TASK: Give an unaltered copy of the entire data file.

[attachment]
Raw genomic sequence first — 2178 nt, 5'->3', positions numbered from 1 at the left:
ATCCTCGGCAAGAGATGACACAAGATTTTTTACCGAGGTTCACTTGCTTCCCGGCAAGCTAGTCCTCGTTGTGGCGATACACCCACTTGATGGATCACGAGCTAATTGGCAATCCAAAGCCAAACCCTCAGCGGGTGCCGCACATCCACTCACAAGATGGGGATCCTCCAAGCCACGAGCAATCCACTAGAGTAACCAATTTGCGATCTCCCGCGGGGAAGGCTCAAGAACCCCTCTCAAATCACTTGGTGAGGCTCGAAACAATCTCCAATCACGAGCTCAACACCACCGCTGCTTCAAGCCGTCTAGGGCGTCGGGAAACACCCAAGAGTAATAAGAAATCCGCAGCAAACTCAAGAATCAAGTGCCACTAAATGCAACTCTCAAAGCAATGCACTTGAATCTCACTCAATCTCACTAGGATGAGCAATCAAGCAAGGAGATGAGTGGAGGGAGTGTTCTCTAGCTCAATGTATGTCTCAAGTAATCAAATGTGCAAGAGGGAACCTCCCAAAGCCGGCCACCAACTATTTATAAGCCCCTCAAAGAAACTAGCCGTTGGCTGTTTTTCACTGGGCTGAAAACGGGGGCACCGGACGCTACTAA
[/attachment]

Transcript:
Raw genomic sequence first — 2178 nt, 5'->3', positions numbered from 1 at the left:
ATCCTCGGCAAGAGATGACACAAGATTTTTTACCGAGGTTCACTTGCTTCCCGGCAAGCTAGTCCTCGTTGTGGCGATACACCCACTTGATGGATCACGAGCTAATTGGCAATCCAAAGCCAAACCCTCAGCGGGTGCCGCACATCCACTCACAAGATGGGGATCCTCCAAGCCACGAGCAATCCACTAGAGTAACCAATTTGCGATCTCCCGCGGGGAAGGCTCAAGAACCCCTCTCAAATCACTTGGTGAGGCTCGAAACAATCTCCAATCACGAGCTCAACACCACCGCTGCTTCAAGCCGTCTAGGGCGTCGGGAAACACCCAAGAGTAATAAGAAATCCGCAGCAAACTCAAGAATCAAGTGCCACTAAATGCAACTCTCAAAGCAATGCACTTGAATCTCACTCAATCTCACTAGGATGAGCAATCAAGCAAGGAGATGAGTGGAGGGAGTGTTCTCTAGCTCAATGTATGTCTCAAGTAATCAAATGTGCAAGAGGGAACCTCCCAAAGCCGGCCACCAACTATTTATAAGCCCCTCAAAGAAACTAGCCGTTGGCTGTTTTTCACTGGGCTGAAAACGGGGGCACCGGACGCTACTAA